Friday, December 6, 2013
By Tux Turkel email@example.com
(Continued from page 1)
Rob Borden and Erla St. Pierre, both of Wellington, display their opposition to the East-West Highway plan before a public meeting Thursday in Dover-Foxcroft.
Derek Davis/Staff Photographer
"We don't want our way of life stamped out by one big footprint," said David Lee Finley, a retired Dover-Foxcroft native.
The event was organized by a newly formed coalition of residents and local groups in Piscataquis and Penobscot counties called Stop the East-West Corridor. Its stated goal is to increase collaboration between groups around the state that are coming out against the proposed highway.
As they assembled, a long line was forming outside the gym as security officials began letting people inside.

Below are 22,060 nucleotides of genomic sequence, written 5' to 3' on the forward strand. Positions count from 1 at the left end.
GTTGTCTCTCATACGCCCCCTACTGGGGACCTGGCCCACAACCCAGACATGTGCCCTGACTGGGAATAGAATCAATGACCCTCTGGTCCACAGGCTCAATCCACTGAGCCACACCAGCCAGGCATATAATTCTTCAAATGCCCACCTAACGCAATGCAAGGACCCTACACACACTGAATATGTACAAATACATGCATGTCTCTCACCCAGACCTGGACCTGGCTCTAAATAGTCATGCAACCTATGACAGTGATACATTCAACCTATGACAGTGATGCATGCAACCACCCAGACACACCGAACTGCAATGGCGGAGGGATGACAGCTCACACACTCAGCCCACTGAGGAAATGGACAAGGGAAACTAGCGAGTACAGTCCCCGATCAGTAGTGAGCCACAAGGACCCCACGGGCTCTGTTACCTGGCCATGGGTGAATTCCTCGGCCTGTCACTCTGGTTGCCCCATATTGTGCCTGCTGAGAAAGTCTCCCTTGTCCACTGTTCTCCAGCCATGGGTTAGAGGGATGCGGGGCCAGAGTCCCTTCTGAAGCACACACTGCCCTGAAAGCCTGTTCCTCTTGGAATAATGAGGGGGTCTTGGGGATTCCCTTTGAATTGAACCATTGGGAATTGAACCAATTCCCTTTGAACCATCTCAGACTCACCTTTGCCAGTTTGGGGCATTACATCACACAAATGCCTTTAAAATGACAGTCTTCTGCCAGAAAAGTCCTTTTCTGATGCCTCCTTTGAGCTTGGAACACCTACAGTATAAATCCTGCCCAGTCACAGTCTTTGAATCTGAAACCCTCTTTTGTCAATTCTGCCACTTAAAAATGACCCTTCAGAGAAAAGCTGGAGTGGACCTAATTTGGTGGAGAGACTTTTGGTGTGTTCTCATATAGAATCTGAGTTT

Inside, opponents sat mainly in the bleachers, behind local residents who had come to learn more about the project or voice their support.
Because of the scale and scope of the project, opponents say the East-West Highway is shaping up to become one of the state's landmark development battles, a legal and political tussle that could drag on for years.
Scores of opponents traveled to this town of 4,200 along the banks of the Piscataquis River to fire an opening shot in that pending battle.
The atmosphere was festive, with a folk guitar duo playing in the warm afternoon. Participants mingled, some wearing blaze orange T-shirts that read "Friends of the Hollow Middle," an apparent reference to a statement attributed to Vigue about this rural section of Maine.
Other people carried signs, such as "Investors beware, rabble in roadway," and "Don't break the heart of Maine."
"We're giving up far too much real estate for far too few jobs," said Bryant Brown, who owns 150 acres in Monson and fears the road would go by or near his home.
Staff Writer Tux Turkel can be contacted at 791-6462 or at: